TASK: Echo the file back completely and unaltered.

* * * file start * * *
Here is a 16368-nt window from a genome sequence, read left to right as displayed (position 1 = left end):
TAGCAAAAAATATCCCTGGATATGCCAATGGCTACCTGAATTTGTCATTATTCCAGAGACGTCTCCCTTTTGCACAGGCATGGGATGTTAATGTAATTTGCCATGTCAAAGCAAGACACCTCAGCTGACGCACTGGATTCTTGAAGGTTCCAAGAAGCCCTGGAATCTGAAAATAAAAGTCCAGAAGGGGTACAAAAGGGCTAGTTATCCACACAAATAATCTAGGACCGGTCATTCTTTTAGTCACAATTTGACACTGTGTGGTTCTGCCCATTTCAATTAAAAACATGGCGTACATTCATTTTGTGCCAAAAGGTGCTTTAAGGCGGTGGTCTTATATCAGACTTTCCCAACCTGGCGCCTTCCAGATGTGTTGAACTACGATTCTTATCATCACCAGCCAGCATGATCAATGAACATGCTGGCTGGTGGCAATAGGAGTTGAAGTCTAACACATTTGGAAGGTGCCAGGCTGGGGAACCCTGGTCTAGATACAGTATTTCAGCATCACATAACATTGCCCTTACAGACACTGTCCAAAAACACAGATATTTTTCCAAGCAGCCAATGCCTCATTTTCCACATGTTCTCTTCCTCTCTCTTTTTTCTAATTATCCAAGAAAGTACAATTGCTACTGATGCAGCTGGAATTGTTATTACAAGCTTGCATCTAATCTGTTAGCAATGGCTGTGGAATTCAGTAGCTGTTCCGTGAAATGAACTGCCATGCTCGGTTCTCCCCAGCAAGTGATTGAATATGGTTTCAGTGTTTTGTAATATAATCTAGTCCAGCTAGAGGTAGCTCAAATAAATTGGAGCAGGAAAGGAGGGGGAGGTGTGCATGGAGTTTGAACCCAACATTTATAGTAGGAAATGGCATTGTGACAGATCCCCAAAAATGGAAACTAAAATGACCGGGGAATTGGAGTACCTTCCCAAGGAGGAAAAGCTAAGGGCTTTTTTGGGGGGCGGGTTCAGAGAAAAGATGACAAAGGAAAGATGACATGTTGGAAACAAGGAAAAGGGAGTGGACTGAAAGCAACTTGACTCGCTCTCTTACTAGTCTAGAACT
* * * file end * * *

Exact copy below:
Here is a 16368-nt window from a genome sequence, read left to right as displayed (position 1 = left end):
TAGCAAAAAATATCCCTGGATATGCCAATGGCTACCTGAATTTGTCATTATTCCAGAGACGTCTCCCTTTTGCACAGGCATGGGATGTTAATGTAATTTGCCATGTCAAAGCAAGACACCTCAGCTGACGCACTGGATTCTTGAAGGTTCCAAGAAGCCCTGGAATCTGAAAATAAAAGTCCAGAAGGGGTACAAAAGGGCTAGTTATCCACACAAATAATCTAGGACCGGTCATTCTTTTAGTCACAATTTGACACTGTGTGGTTCTGCCCATTTCAATTAAAAACATGGCGTACATTCATTTTGTGCCAAAAGGTGCTTTAAGGCGGTGGTCTTATATCAGACTTTCCCAACCTGGCGCCTTCCAGATGTGTTGAACTACGATTCTTATCATCACCAGCCAGCATGATCAATGAACATGCTGGCTGGTGGCAATAGGAGTTGAAGTCTAACACATTTGGAAGGTGCCAGGCTGGGGAACCCTGGTCTAGATACAGTATTTCAGCATCACATAACATTGCCCTTACAGACACTGTCCAAAAACACAGATATTTTTCCAAGCAGCCAATGCCTCATTTTCCACATGTTCTCTTCCTCTCTCTTTTTTCTAATTATCCAAGAAAGTACAATTGCTACTGATGCAGCTGGAATTGTTATTACAAGCTTGCATCTAATCTGTTAGCAATGGCTGTGGAATTCAGTAGCTGTTCCGTGAAATGAACTGCCATGCTCGGTTCTCCCCAGCAAGTGATTGAATATGGTTTCAGTGTTTTGTAATATAATCTAGTCCAGCTAGAGGTAGCTCAAATAAATTGGAGCAGGAAAGGAGGGGGAGGTGTGCATGGAGTTTGAACCCAACATTTATAGTAGGAAATGGCATTGTGACAGATCCCCAAAAATGGAAACTAAAATGACCGGGGAATTGGAGTACCTTCCCAAGGAGGAAAAGCTAAGGGCTTTTTTGGGGGGCGGGTTCAGAGAAAAGATGACAAAGGAAAGATGACATGTTGGAAACAAGGAAAAGGGAGTGGACTGAAAGCAACTTGACTCGCTCTCTTACTAGTCTAGAACT